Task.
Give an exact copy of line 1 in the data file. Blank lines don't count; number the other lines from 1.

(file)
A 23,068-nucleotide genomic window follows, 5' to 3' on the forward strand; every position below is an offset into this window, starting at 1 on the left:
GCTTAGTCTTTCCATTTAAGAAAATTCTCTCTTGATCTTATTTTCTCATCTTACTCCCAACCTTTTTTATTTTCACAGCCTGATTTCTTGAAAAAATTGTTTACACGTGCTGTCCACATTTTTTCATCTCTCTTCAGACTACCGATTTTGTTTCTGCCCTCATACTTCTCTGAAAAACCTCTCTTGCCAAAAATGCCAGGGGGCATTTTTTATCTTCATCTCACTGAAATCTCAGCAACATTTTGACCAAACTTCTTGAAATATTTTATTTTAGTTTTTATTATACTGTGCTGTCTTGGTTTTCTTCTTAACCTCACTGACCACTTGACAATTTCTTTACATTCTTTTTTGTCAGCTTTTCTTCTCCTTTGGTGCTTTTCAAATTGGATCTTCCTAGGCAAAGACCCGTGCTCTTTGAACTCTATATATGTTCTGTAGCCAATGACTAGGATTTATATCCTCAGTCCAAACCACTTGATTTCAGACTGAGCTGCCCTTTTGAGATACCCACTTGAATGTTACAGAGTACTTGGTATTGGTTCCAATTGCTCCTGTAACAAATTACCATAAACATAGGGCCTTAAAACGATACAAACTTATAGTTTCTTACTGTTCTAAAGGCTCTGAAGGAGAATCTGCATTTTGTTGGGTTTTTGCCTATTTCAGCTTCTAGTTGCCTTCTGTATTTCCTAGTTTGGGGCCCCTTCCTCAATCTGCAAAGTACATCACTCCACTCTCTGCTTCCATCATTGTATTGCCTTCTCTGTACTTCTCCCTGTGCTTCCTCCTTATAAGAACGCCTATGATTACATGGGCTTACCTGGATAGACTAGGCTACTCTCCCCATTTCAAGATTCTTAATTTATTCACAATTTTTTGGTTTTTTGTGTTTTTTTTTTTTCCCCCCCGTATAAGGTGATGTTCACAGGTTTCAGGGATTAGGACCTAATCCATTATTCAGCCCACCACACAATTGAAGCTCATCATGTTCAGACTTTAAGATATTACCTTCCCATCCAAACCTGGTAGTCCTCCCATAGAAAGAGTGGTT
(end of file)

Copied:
A 23,068-nucleotide genomic window follows, 5' to 3' on the forward strand; every position below is an offset into this window, starting at 1 on the left: